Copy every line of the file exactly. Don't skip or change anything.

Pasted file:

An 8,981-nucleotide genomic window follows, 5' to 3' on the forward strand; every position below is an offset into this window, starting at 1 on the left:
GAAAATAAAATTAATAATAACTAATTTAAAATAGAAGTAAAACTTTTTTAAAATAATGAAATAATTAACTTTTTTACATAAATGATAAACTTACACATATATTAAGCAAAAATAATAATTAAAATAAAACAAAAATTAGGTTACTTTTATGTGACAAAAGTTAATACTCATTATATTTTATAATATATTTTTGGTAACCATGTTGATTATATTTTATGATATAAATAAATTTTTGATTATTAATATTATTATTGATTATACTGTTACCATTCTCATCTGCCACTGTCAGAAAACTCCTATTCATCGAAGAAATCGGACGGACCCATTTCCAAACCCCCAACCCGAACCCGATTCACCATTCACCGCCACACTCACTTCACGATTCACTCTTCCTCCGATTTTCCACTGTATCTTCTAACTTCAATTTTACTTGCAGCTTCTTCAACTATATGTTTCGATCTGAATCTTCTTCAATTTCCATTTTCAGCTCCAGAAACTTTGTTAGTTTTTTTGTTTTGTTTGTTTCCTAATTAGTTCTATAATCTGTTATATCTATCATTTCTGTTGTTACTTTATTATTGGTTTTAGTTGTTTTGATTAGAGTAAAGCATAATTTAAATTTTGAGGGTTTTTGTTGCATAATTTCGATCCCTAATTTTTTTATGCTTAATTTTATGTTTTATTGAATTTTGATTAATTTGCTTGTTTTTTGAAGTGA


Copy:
An 8,981-nucleotide genomic window follows, 5' to 3' on the forward strand; every position below is an offset into this window, starting at 1 on the left:
GAAAATAAAATTAATAATAACTAATTTAAAATAGAAGTAAAACTTTTTTAAAATAATGAAATAATTAACTTTTTTACATAAATGATAAACTTACACATATATTAAGCAAAAATAATAATTAAAATAAAACAAAAATTAGGTTACTTTTATGTGACAAAAGTTAATACTCATTATATTTTATAATATATTTTTGGTAACCATGTTGATTATATTTTATGATATAAATAAATTTTTGATTATTAATATTATTATTGATTATACTGTTACCATTCTCATCTGCCACTGTCAGAAAACTCCTATTCATCGAAGAAATCGGACGGACCCATTTCCAAACCCCCAACCCGAACCCGATTCACCATTCACCGCCACACTCACTTCACGATTCACTCTTCCTCCGATTTTCCACTGTATCTTCTAACTTCAATTTTACTTGCAGCTTCTTCAACTATATGTTTCGATCTGAATCTTCTTCAATTTCCATTTTCAGCTCCAGAAACTTTGTTAGTTTTTTTGTTTTGTTTGTTTCCTAATTAGTTCTATAATCTGTTATATCTATCATTTCTGTTGTTACTTTATTATTGGTTTTAGTTGTTTTGATTAGAGTAAAGCATAATTTAAATTTTGAGGGTTTTTGTTGCATAATTTCGATCCCTAATTTTTTTATGCTTAATTTTATGTTTTATTGAATTTTGATTAATTTGCTTGTTTTTTGAAGTGA